While the current drug epidemic seems to be ever growing, some argue that politicians could have acted more swiftly in executing the passage of the Comprehensive Addiction and Recovery Act (CARA).
The new legislation would increase treatment resources, create alternatives to incarceration, and construct new prevention methods, all in hopes to fight against the heroin drug epidemic.
As recently as last week, this bill is finally beginning to get not only the recognition it deserves, but congressional approval; something we so desperately need in a time like this.
Nevertheless, some question its delay. Senator Rob Portman of Ohio has been working on the new legislation for the better part of this year. He was quoted in saying last week, “This needs to come above politics. This needs to get done, and we need to get it done now.”
Parts of the bill were passed with overwhelming majority back in March – 94-1 in the Senate and 400-5 in the House. While in all cases this is great news, why has it taken 4 months for final congressional approval?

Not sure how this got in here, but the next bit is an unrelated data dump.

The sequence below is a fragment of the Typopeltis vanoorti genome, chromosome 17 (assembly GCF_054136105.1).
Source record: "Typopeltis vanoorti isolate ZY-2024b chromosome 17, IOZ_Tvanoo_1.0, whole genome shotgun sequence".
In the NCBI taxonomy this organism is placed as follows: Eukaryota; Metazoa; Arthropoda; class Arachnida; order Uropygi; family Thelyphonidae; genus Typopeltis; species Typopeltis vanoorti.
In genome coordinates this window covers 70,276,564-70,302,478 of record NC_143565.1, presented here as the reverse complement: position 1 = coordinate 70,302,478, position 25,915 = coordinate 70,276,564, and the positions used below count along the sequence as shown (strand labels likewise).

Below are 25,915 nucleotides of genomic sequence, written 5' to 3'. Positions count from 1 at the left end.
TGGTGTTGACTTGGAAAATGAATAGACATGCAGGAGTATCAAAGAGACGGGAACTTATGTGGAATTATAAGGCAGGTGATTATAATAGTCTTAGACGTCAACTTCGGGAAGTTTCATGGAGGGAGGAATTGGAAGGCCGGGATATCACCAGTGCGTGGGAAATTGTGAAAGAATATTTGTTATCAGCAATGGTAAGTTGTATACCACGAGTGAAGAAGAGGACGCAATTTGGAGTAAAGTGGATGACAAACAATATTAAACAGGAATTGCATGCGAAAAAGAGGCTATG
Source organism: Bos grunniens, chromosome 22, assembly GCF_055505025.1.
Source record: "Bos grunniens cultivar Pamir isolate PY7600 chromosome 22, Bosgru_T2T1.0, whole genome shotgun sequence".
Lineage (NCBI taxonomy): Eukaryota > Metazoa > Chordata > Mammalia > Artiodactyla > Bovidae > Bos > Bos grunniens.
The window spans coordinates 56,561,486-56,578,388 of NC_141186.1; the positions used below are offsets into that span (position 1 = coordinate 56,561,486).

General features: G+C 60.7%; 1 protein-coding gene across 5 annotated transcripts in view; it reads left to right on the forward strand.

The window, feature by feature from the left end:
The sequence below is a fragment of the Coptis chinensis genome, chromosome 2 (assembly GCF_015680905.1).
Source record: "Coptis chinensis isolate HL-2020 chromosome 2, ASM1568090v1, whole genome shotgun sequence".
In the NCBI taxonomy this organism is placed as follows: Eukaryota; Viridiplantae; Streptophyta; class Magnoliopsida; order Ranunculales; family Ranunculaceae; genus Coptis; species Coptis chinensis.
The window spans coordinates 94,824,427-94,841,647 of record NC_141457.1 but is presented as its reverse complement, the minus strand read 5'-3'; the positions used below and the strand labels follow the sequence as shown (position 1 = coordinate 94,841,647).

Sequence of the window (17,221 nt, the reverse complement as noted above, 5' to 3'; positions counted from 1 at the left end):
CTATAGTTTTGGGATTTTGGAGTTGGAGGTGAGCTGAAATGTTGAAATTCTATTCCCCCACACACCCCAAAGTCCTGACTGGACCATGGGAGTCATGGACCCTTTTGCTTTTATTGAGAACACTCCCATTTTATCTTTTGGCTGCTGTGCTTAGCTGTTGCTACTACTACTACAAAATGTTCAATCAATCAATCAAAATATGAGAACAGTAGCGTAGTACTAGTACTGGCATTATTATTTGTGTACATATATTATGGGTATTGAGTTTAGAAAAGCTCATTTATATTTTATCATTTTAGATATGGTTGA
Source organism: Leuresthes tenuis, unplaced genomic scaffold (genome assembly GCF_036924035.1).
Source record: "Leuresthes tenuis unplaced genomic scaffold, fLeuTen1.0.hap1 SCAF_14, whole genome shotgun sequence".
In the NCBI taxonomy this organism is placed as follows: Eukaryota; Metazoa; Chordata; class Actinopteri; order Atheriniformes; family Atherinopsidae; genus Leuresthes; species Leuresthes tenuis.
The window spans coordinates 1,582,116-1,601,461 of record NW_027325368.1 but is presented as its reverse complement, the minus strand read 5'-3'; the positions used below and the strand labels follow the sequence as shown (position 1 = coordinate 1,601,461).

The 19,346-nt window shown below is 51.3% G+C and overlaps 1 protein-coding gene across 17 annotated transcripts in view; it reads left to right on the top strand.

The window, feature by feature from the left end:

While the politicians in Washington took their time, more and more people died.
Some of the holdup stems from the contention of budgetary funds and how much is absolutely necessary to see this bill at its fullest potential. Democratic Senators alike insisted that at least $920 million would be needed to fight the drug epidemic. The House and Senate Appropriations committee agreed on providing $581 million.
As each side of the aisle debates this issue, Senator Patrick J. Kennedy, a Democrat from Rhode Island, puts things into perspective and reminds us of what brought us here in the first place.
He said, “How can we just let a number of people die from overdose just so we can make a political point that Republicans are wrong on funding?”
So what’s really important? Being right and having it exactly your way? It shouldn’t matter what party someone is affiliated with. This process began in a nonpartisan way. That’s the way it should remain.
Once again, PEOPLE ARE DYING! Everyday!
We have said it many times before. Addiction does not care who you are or where you are from. It can grab ahold of you.
Let the numbers speak for themselves. As of 2014, there are a reported 2.2 million opioid addicts in the United States. Of those, 28,000 died from overdose of an opioid-related substance.
We truly do have a drug epidemic on our hands. Our hope is that this new legislation is put into effect, so those suffering can get the help they need.
If you have found yourself caught in the grips of addiction, know there is hope. For over 4 decades, Clearbrook has treated those afflicted with drug and alcohol problems. We have experienced a different way of life, let us show you. Contact us today for immediate assistance.